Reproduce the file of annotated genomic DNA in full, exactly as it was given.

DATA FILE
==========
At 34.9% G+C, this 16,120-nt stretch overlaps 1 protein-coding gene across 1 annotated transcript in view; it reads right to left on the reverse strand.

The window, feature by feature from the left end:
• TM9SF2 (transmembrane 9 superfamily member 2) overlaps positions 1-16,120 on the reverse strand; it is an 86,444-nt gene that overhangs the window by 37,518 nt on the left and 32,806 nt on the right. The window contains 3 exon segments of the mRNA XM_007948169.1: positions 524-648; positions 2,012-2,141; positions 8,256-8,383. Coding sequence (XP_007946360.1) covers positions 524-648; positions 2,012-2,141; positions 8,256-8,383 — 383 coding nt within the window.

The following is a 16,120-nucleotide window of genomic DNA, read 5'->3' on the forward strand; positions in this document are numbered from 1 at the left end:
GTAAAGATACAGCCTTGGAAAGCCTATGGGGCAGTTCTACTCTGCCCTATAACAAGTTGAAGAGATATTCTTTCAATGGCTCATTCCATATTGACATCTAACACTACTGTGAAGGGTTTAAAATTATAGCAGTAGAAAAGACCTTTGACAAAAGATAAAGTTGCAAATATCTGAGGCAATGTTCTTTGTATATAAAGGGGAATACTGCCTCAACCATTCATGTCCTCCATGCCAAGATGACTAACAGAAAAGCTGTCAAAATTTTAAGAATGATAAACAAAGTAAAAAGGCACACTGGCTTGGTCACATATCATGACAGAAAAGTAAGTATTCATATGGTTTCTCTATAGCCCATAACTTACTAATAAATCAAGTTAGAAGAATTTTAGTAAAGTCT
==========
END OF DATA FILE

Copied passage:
At 34.9% G+C, this 16,120-nt stretch overlaps 1 protein-coding gene across 1 annotated transcript in view; it reads right to left on the reverse strand.

The window, feature by feature from the left end:
• TM9SF2 (transmembrane 9 superfamily member 2) overlaps positions 1-16,120 on the reverse strand; it is an 86,444-nt gene that overhangs the window by 37,518 nt on the left and 32,806 nt on the right. The window contains 3 exon segments of the mRNA XM_007948169.1: positions 524-648; positions 2,012-2,141; positions 8,256-8,383. Coding sequence (XP_007946360.1) covers positions 524-648; positions 2,012-2,141; positions 8,256-8,383 — 383 coding nt within the window.

The following is a 16,120-nucleotide window of genomic DNA, read 5'->3' on the forward strand; positions in this document are numbered from 1 at the left end:
GTAAAGATACAGCCTTGGAAAGCCTATGGGGCAGTTCTACTCTGCCCTATAACAAGTTGAAGAGATATTCTTTCAATGGCTCATTCCATATTGACATCTAACACTACTGTGAAGGGTTTAAAATTATAGCAGTAGAAAAGACCTTTGACAAAAGATAAAGTTGCAAATATCTGAGGCAATGTTCTTTGTATATAAAGGGGAATACTGCCTCAACCATTCATGTCCTCCATGCCAAGATGACTAACAGAAAAGCTGTCAAAATTTTAAGAATGATAAACAAAGTAAAAAGGCACACTGGCTTGGTCACATATCATGACAGAAAAGTAAGTATTCATATGGTTTCTCTATAGCCCATAACTTACTAATAAATCAAGTTAGAAGAATTTTAGTAAAGTCT